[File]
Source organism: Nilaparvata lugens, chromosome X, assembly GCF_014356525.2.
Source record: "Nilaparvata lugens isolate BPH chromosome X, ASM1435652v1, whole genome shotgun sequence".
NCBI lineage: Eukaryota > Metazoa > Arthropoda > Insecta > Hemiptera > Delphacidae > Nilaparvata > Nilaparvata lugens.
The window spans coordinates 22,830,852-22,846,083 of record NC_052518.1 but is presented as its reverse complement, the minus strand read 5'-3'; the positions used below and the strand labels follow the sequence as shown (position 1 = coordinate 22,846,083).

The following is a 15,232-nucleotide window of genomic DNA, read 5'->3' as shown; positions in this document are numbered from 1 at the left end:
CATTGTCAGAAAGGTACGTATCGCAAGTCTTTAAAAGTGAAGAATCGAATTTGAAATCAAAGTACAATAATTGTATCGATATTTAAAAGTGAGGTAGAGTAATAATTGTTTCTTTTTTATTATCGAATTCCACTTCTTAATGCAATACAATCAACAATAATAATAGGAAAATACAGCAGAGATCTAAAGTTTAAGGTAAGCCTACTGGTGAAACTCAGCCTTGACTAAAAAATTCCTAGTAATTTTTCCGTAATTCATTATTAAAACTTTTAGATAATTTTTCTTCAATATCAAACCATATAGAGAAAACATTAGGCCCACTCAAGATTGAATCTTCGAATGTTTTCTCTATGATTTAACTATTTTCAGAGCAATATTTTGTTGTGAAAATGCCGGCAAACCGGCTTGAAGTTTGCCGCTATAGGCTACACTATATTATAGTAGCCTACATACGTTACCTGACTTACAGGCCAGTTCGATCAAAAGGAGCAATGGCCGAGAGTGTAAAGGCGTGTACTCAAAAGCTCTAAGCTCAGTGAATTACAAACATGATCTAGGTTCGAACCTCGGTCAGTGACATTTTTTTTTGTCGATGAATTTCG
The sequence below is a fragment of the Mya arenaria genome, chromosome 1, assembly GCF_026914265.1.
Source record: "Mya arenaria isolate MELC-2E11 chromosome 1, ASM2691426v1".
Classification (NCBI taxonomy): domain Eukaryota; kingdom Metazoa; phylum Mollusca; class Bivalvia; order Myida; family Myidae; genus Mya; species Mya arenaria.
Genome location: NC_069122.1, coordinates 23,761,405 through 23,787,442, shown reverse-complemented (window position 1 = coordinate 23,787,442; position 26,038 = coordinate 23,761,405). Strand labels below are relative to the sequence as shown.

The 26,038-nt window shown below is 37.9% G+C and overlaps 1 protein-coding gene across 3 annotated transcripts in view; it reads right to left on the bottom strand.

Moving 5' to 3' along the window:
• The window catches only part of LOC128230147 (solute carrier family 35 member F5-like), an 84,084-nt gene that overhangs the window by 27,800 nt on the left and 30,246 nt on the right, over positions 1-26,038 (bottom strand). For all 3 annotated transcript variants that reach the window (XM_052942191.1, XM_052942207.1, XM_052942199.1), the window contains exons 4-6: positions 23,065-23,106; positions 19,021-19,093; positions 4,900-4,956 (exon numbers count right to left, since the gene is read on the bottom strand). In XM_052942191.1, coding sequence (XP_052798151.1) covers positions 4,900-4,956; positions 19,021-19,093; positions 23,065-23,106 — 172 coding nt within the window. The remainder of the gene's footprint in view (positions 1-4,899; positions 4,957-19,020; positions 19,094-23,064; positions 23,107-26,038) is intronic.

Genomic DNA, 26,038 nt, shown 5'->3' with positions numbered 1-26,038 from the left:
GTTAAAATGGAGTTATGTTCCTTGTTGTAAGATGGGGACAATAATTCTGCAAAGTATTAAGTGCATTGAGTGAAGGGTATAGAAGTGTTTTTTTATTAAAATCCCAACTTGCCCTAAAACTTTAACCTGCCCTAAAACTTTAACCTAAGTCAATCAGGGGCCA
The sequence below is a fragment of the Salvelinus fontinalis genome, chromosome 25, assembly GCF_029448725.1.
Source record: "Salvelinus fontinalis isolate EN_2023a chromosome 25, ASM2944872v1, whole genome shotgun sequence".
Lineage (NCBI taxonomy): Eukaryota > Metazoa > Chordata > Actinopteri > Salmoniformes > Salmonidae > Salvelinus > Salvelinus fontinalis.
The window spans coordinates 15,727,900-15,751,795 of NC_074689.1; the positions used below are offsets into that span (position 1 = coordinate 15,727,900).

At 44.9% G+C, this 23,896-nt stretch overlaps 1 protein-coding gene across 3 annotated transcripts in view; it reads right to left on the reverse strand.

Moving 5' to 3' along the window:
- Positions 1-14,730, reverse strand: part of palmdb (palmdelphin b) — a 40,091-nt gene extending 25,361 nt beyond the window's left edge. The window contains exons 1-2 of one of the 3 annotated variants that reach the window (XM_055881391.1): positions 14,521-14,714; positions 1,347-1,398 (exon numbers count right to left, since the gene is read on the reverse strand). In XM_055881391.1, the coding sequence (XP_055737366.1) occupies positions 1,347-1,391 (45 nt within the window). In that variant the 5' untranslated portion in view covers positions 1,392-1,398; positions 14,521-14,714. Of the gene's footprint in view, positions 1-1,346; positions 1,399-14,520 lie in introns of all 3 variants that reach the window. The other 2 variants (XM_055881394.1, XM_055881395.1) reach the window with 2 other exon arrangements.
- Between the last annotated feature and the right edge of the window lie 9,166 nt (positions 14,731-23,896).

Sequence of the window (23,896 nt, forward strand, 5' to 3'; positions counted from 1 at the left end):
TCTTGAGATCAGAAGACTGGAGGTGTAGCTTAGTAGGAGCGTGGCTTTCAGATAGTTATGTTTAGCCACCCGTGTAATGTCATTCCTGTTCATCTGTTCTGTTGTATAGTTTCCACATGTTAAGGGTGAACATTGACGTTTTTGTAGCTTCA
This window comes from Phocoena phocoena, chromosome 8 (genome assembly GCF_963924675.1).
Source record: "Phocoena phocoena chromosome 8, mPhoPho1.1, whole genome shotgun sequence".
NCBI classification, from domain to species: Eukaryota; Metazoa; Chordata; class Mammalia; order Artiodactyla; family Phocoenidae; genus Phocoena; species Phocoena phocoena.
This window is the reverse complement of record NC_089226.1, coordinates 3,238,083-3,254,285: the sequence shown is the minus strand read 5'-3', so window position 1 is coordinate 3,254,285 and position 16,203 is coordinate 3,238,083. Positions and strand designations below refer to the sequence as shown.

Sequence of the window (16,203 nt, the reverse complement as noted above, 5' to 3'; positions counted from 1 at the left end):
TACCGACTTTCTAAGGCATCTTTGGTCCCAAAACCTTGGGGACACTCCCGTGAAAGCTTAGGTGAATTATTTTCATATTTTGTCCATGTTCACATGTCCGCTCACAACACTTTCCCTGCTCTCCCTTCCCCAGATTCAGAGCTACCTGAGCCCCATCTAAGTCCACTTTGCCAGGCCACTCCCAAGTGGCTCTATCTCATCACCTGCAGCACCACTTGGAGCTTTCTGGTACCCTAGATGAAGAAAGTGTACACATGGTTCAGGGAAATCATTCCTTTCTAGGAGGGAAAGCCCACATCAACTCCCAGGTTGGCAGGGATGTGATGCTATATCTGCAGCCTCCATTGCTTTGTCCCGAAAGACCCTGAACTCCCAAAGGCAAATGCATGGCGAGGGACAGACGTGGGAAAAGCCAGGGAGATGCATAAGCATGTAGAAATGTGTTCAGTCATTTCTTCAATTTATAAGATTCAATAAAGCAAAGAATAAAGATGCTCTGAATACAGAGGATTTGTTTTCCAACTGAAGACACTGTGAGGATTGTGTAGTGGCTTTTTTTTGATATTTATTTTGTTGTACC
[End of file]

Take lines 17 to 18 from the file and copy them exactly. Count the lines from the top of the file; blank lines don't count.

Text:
Source record: "Salvelinus fontinalis isolate EN_2023a chromosome 25, ASM2944872v1, whole genome shotgun sequence".
Lineage (NCBI taxonomy): Eukaryota > Metazoa > Chordata > Actinopteri > Salmoniformes > Salmonidae > Salvelinus > Salvelinus fontinalis.